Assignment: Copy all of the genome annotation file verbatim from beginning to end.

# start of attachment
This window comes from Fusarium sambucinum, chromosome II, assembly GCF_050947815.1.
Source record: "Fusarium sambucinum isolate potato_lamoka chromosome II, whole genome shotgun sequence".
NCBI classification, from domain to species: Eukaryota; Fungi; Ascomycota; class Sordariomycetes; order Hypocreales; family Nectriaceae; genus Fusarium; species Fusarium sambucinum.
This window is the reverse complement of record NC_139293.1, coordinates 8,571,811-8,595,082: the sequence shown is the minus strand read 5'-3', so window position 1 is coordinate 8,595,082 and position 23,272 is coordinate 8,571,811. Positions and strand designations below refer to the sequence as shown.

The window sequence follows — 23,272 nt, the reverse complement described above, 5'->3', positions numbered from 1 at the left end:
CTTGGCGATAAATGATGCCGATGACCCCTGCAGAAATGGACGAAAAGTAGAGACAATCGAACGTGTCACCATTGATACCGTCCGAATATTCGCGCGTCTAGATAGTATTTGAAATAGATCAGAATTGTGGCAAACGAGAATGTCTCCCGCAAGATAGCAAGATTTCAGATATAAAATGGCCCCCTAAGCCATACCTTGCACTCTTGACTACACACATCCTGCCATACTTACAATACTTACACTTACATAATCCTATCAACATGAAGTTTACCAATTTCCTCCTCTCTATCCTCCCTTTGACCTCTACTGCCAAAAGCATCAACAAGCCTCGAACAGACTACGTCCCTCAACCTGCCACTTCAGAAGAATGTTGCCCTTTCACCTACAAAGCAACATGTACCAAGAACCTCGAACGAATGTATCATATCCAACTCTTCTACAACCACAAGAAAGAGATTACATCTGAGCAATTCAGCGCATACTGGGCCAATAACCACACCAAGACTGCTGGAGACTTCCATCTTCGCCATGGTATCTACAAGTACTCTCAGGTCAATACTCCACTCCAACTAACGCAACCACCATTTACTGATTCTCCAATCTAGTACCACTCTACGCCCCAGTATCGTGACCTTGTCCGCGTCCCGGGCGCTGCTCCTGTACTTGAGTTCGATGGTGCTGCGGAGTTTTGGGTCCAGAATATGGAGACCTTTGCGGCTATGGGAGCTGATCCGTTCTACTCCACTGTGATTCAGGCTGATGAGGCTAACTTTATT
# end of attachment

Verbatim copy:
This window comes from Fusarium sambucinum, chromosome II, assembly GCF_050947815.1.
Source record: "Fusarium sambucinum isolate potato_lamoka chromosome II, whole genome shotgun sequence".
NCBI classification, from domain to species: Eukaryota; Fungi; Ascomycota; class Sordariomycetes; order Hypocreales; family Nectriaceae; genus Fusarium; species Fusarium sambucinum.
This window is the reverse complement of record NC_139293.1, coordinates 8,571,811-8,595,082: the sequence shown is the minus strand read 5'-3', so window position 1 is coordinate 8,595,082 and position 23,272 is coordinate 8,571,811. Positions and strand designations below refer to the sequence as shown.

The window sequence follows — 23,272 nt, the reverse complement described above, 5'->3', positions numbered from 1 at the left end:
CTTGGCGATAAATGATGCCGATGACCCCTGCAGAAATGGACGAAAAGTAGAGACAATCGAACGTGTCACCATTGATACCGTCCGAATATTCGCGCGTCTAGATAGTATTTGAAATAGATCAGAATTGTGGCAAACGAGAATGTCTCCCGCAAGATAGCAAGATTTCAGATATAAAATGGCCCCCTAAGCCATACCTTGCACTCTTGACTACACACATCCTGCCATACTTACAATACTTACACTTACATAATCCTATCAACATGAAGTTTACCAATTTCCTCCTCTCTATCCTCCCTTTGACCTCTACTGCCAAAAGCATCAACAAGCCTCGAACAGACTACGTCCCTCAACCTGCCACTTCAGAAGAATGTTGCCCTTTCACCTACAAAGCAACATGTACCAAGAACCTCGAACGAATGTATCATATCCAACTCTTCTACAACCACAAGAAAGAGATTACATCTGAGCAATTCAGCGCATACTGGGCCAATAACCACACCAAGACTGCTGGAGACTTCCATCTTCGCCATGGTATCTACAAGTACTCTCAGGTCAATACTCCACTCCAACTAACGCAACCACCATTTACTGATTCTCCAATCTAGTACCACTCTACGCCCCAGTATCGTGACCTTGTCCGCGTCCCGGGCGCTGCTCCTGTACTTGAGTTCGATGGTGCTGCGGAGTTTTGGGTCCAGAATATGGAGACCTTTGCGGCTATGGGAGCTGATCCGTTCTACTCCACTGTGATTCAGGCTGATGAGGCTAACTTTATT